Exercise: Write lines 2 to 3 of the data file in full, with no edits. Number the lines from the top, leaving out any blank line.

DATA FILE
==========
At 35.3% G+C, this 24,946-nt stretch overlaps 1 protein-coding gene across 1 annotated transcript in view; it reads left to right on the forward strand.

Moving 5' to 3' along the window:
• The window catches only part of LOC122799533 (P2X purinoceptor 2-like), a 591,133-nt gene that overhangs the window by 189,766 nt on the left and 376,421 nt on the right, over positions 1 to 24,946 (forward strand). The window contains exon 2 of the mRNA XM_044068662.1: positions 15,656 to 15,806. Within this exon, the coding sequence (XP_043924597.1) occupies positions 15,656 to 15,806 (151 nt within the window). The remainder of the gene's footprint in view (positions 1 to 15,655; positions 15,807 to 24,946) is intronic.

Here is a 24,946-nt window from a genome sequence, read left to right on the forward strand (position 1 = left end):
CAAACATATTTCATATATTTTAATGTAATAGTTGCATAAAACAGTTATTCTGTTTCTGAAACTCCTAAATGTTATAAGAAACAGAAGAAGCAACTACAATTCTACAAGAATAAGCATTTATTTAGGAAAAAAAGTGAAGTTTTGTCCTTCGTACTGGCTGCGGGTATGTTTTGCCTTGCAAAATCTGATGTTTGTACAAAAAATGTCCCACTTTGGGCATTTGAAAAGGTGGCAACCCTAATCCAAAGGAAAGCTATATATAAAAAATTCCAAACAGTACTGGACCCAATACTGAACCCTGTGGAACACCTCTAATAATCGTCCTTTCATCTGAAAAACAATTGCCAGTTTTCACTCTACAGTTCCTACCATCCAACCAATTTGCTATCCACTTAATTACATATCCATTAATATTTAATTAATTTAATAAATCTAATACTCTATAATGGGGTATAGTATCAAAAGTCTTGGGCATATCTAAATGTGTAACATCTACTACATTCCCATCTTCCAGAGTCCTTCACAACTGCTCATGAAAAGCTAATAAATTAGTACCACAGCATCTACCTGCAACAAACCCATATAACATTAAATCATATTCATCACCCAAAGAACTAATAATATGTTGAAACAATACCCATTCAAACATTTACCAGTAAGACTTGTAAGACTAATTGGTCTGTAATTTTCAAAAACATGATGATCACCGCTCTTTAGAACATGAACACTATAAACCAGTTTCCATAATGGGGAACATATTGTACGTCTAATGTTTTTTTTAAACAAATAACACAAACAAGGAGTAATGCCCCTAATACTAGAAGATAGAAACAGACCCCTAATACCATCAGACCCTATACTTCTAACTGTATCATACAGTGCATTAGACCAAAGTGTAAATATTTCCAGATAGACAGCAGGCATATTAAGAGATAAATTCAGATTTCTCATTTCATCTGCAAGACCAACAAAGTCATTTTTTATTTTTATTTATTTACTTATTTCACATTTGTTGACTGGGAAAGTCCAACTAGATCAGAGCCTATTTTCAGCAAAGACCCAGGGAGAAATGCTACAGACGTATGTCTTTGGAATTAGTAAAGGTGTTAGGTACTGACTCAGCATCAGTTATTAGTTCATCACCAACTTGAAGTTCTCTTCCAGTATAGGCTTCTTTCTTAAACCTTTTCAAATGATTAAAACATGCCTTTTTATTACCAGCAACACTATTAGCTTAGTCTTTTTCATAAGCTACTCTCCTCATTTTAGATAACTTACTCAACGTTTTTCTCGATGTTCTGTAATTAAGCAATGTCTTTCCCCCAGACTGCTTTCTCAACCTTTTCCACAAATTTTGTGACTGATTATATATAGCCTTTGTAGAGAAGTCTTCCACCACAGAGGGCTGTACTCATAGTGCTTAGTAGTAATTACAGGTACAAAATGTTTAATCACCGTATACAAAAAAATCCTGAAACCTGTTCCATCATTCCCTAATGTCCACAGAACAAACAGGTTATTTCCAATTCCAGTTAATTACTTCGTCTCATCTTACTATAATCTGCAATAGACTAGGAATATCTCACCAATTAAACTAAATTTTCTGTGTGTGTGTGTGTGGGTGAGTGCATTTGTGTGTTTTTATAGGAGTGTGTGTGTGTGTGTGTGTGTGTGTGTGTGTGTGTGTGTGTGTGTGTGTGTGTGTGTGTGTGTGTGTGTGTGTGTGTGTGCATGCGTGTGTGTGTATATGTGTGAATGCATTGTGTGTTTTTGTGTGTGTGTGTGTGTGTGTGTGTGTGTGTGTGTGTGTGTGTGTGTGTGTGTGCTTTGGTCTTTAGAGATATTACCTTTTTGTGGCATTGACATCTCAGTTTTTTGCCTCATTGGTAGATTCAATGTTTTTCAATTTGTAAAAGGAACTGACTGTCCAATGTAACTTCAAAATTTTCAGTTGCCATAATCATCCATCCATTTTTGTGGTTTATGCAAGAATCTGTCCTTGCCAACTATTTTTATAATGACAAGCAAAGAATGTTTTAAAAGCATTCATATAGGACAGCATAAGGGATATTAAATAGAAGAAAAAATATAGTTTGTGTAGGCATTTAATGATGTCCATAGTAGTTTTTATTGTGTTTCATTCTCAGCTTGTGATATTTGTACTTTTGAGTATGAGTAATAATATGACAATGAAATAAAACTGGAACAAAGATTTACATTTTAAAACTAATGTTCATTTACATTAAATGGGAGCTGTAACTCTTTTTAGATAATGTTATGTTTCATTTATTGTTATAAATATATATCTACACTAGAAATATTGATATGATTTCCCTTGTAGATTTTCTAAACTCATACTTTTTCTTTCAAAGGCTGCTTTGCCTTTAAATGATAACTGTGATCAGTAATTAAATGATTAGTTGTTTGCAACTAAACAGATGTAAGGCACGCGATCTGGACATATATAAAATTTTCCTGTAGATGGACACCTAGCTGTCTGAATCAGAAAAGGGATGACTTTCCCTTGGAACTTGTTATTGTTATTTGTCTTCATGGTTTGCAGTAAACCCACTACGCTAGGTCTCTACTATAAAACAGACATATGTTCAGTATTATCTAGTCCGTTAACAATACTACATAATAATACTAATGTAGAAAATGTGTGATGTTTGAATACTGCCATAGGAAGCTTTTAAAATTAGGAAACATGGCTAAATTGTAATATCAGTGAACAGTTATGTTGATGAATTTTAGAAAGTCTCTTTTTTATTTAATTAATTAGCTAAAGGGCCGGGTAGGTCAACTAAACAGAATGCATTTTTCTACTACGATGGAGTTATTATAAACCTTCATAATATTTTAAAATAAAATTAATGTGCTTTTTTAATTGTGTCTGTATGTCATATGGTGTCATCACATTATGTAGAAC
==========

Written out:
Moving 5' to 3' along the window:
• The window catches only part of LOC122799533 (P2X purinoceptor 2-like), a 591,133-nt gene that overhangs the window by 189,766 nt on the left and 376,421 nt on the right, over positions 1 to 24,946 (forward strand). The window contains exon 2 of the mRNA XM_044068662.1: positions 15,656 to 15,806. Within this exon, the coding sequence (XP_043924597.1) occupies positions 15,656 to 15,806 (151 nt within the window). The remainder of the gene's footprint in view (positions 1 to 15,655; positions 15,807 to 24,946) is intronic.